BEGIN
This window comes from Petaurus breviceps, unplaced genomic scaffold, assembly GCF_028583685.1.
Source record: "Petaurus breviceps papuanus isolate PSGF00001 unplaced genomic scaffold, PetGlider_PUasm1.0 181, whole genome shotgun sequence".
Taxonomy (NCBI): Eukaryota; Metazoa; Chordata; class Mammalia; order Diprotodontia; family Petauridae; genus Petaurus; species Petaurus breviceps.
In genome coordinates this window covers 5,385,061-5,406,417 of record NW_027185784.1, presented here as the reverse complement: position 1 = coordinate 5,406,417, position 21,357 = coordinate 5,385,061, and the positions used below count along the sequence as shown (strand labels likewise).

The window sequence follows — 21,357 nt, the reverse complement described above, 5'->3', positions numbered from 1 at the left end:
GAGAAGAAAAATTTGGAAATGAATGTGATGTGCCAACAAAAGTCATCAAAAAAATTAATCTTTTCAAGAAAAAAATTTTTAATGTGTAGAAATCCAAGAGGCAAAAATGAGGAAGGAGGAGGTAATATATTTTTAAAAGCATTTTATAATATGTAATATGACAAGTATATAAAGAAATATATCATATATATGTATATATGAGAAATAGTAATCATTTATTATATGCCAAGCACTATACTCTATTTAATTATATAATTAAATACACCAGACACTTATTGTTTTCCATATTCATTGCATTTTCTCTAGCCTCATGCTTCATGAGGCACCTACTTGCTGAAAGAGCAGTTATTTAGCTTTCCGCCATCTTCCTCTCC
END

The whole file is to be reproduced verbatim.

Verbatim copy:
This window comes from Petaurus breviceps, unplaced genomic scaffold, assembly GCF_028583685.1.
Source record: "Petaurus breviceps papuanus isolate PSGF00001 unplaced genomic scaffold, PetGlider_PUasm1.0 181, whole genome shotgun sequence".
Taxonomy (NCBI): Eukaryota; Metazoa; Chordata; class Mammalia; order Diprotodontia; family Petauridae; genus Petaurus; species Petaurus breviceps.
In genome coordinates this window covers 5,385,061-5,406,417 of record NW_027185784.1, presented here as the reverse complement: position 1 = coordinate 5,406,417, position 21,357 = coordinate 5,385,061, and the positions used below count along the sequence as shown (strand labels likewise).

The window sequence follows — 21,357 nt, the reverse complement described above, 5'->3', positions numbered from 1 at the left end:
GAGAAGAAAAATTTGGAAATGAATGTGATGTGCCAACAAAAGTCATCAAAAAAATTAATCTTTTCAAGAAAAAAATTTTTAATGTGTAGAAATCCAAGAGGCAAAAATGAGGAAGGAGGAGGTAATATATTTTTAAAAGCATTTTATAATATGTAATATGACAAGTATATAAAGAAATATATCATATATATGTATATATGAGAAATAGTAATCATTTATTATATGCCAAGCACTATACTCTATTTAATTATATAATTAAATACACCAGACACTTATTGTTTTCCATATTCATTGCATTTTCTCTAGCCTCATGCTTCATGAGGCACCTACTTGCTGAAAGAGCAGTTATTTAGCTTTCCGCCATCTTCCTCTCC